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Genus: Lophomyrmex   Emery, 1892 


Current Valid Name:

Taxonomic History (provided by Barry Bolton, 2023)

Extant: 13 valid species

Lophomyrmex Emery, 1892: 114. Type-species: Oecodoma quadrispinosa, by monotypy. AntCat AntWiki

Taxonomic history

Lophomyrmex as junior synonym of Monomorium: Dlussky, 1997a PDF: 625 (error).
Lophomyrmex as genus: all authors except Dlussky, 1997a PDF: 625 (error).
Genus Lophomyrmex references
Emery, 1893g PDF: 192 (all species key); Forel, 1903a PDF: 695 (India & Sri Lanka species key); Bingham, 1903 PDF: 195 (India, Sri Lanka & Burma species key); Emery, 1924f PDF: 208 (diagnosis); Ettershank, 1966 PDF: 132 (diagnosis, review of genus); Rigato, 1994b PDF: 47 (diagnosis, all species revision, key); Bolton, 1995a PDF: 1050 (census); Sheela & Ghosh, 2008: 17 (India species key); Eguchi et al., 2011 PDF: 17 (diagnosis, Vietnam synopsis); Bharti & Kumar, 2012a PDF: 267 (Lophomyrmex bedoti group key); Yamane & Hosoishi, 2015 PDF: 67 (South China, Indo-China & Thailand species key); Cantone, 2017 PDF: 206 (brief male diagnosis); Jaitrong & Tokeeree, 2021 PDF: 22 (species groups; key to Thai species (workers) in Thai).
// Distribution


  Geographic regions (According to curated Geolocale/Taxon lists):
    Asia: Bangladesh, Borneo, China, India, Indonesia, Israel, Laos, Malaysia, Myanmar, Nepal, Philippines, Sri Lanka, Taiwan, Thailand, Vietnam
  Biogeographic regions (According to curated Bioregion/Taxon lists):
    Indomalaya, Palearctic
  Native biogeographic regions (according to species list records):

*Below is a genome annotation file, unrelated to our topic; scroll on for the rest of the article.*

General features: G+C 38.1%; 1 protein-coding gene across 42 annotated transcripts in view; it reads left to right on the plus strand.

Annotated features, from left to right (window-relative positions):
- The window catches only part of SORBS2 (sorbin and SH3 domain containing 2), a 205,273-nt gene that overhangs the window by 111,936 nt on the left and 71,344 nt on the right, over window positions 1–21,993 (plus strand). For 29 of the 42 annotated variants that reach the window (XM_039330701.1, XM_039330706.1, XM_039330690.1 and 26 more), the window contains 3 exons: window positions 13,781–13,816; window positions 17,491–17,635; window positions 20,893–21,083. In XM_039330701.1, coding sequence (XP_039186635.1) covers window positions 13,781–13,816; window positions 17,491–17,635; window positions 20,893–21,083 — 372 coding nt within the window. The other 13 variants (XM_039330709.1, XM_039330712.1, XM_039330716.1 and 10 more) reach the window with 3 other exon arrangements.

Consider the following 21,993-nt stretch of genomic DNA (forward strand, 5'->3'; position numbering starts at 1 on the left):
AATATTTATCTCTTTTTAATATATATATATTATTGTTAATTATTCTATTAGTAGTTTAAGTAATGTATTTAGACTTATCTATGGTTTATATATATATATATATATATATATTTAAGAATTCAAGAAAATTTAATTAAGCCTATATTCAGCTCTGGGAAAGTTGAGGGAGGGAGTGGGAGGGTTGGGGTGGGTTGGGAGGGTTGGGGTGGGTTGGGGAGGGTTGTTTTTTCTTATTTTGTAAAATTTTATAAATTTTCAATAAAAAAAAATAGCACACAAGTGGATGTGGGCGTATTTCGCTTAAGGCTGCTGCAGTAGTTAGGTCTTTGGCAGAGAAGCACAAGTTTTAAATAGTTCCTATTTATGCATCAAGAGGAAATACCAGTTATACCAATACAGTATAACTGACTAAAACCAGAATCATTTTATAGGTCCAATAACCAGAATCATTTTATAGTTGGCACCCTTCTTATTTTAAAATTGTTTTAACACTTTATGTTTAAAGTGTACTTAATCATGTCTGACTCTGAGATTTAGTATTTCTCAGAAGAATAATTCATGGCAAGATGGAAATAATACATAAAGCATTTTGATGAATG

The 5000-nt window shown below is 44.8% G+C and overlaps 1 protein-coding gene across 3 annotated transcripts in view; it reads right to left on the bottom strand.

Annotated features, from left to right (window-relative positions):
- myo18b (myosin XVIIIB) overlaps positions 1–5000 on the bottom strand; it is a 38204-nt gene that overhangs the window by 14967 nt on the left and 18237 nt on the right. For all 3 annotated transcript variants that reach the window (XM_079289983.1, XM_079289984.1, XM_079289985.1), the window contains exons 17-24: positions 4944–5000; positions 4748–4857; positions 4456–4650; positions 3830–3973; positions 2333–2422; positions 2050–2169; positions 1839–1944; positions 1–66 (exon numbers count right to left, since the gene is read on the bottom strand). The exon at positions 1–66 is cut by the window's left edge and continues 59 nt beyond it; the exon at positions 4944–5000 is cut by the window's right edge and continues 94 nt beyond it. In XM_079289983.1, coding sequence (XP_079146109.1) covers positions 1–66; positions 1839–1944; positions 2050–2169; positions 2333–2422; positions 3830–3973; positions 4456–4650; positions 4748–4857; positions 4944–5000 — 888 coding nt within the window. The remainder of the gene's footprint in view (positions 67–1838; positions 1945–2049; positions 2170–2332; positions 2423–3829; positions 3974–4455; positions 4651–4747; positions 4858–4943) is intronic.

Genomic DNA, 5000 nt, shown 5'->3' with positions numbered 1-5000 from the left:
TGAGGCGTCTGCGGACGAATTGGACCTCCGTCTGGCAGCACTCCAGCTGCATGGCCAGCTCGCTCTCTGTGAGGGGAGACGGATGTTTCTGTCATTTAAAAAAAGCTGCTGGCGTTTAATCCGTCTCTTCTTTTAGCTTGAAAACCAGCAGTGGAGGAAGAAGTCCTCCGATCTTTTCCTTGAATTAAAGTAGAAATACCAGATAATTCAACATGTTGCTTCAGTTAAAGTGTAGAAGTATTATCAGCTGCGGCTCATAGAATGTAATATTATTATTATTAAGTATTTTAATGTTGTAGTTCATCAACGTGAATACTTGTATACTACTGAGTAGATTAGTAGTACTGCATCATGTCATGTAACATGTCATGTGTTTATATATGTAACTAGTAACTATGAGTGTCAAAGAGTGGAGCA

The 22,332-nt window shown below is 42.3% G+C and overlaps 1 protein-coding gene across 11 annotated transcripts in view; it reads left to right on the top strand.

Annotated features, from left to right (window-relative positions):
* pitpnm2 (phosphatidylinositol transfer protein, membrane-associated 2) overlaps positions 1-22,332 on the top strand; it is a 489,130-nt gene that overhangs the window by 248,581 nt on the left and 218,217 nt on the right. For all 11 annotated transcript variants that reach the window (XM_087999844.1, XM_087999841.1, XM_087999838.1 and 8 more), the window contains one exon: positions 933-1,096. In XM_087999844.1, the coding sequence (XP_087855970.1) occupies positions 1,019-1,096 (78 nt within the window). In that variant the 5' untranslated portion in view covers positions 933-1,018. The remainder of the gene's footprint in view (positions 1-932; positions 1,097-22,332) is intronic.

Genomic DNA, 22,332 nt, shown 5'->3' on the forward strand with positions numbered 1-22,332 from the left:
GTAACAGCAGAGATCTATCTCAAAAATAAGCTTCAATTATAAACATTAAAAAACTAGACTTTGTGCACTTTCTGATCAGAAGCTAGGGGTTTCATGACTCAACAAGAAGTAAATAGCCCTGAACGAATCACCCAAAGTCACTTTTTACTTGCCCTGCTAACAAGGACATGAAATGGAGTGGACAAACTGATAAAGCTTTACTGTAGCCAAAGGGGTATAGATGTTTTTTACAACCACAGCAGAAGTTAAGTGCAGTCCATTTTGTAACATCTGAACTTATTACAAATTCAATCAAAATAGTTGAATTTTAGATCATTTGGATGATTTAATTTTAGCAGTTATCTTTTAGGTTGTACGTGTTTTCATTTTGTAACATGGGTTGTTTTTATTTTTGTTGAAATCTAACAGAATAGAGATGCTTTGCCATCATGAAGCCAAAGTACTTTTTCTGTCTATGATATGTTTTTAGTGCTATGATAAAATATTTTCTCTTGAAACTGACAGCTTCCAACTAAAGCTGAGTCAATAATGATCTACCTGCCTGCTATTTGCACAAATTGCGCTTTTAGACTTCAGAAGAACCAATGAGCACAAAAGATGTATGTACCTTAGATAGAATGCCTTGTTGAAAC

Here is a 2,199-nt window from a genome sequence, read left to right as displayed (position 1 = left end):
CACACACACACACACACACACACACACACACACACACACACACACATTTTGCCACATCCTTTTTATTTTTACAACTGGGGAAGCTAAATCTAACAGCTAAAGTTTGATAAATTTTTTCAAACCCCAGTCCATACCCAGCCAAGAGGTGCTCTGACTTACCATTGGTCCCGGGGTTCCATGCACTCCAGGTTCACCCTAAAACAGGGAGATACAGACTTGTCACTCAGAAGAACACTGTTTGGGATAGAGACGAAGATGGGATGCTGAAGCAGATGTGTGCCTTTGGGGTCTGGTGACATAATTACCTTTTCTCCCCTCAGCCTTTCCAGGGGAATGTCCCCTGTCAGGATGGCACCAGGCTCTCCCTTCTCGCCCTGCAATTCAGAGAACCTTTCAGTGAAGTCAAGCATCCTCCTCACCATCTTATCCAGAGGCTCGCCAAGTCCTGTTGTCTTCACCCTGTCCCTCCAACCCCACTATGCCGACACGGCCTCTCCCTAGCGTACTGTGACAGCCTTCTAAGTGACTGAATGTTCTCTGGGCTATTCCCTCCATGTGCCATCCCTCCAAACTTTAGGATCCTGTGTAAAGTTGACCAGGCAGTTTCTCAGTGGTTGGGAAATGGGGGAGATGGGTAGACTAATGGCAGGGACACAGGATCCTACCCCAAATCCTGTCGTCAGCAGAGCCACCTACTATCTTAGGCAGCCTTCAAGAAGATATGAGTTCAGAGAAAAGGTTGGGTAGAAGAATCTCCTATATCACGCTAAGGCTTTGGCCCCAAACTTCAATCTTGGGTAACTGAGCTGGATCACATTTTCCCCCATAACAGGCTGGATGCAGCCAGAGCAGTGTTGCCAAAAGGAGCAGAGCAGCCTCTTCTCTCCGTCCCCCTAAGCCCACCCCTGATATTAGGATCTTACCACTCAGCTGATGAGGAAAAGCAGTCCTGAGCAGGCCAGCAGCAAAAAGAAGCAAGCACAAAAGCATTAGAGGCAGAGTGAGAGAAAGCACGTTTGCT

Taxonomic Treatment (provided by Plazi)

Treatment Citation: Eguchi, K., Viet, B. T. & Yamane, S., 2011, Generic synopsis of the Formicidae of Vietnam (Insecta: Hymenoptera), Part I - Myrmicinae and Pseudomyrmicinae., Zootaxa 2878, pp. 1-61

Lophomyrmex EmeryHNS, 1892

Taxonomy. The genus LophomyrmexHNS was placed in the tribe SolenopsidiniHNS by Emery (1895), and in the PheidologetonHNS genus group by Ettershank (1966). More recently the genus was revised by Rigato (1994a), and transferred into the tribe PheidoliniHNS. The worker of the single known Vietnamese species has the following features.

Worker monomorphic; head in full-face view oval with a relatively straight posterior margin; frontal carina and antennal scrobe absent; median portion of clypeus convex anteriad, with a protruding blunt tooth at the midpoint of its anterior margin; frontal lobes moderately separated by posteromedian portion of clypeus; antenna 11-segmented with distinct 3-segmented club; eye oval with a weak anteroventral point, located at about midlength of head in full-face view; masticatory margin of mandible with apical tooth and one preapical tooth, followed by an enlarged denticle, this then followed by a series of small denticles; basal margin of mandible finely serrated; promesonotum forming a single dome, flattened dorsally, with a pair of horizontal flat spines those are formed by the lateral and anterolateral edges of the dorsum and directed anteriad; promesonotal suture absent; metanotal groove well defined; propodeal spine long; propodeal lobe reduced to a weak carina; petiole with a distinct peduncle and a high node; gastral shoulder distinct.

Zootaxa 2878 © 2011 Magnolia Press ·

The worker of LophomyrmexHNS is similar to the minor workers of PheidoleHNS and PheidologetonHNS. However, in the minor worker of Oriental species of PheidoleHNS, the antenna is 12-segmented and basal margin of the mandible is never serrated. In the worker of PheidologetonHNS the antennal club is 2-segmented and the basal margin of mandible is never serrated.

Vietnamese species. The genus LophomyrmexHNS occurs in the Oriental and Indo-Australian regions, and in Vietnam only one species has been found from the central and southern regions: birmanus EmeryHNS [= sp. eg-1] (Binh Chau-Phuoc Buu, Nam Cat Tien, Nui Chua).

Bionomics. Lophomyrmex birmanusHNS nests in the soil, usually under stones and logs or around the bases of trees. Workers are active ground-foragers. We have collected workers by underground bait-trapping, suggesting they workers forage both on and under the ground.

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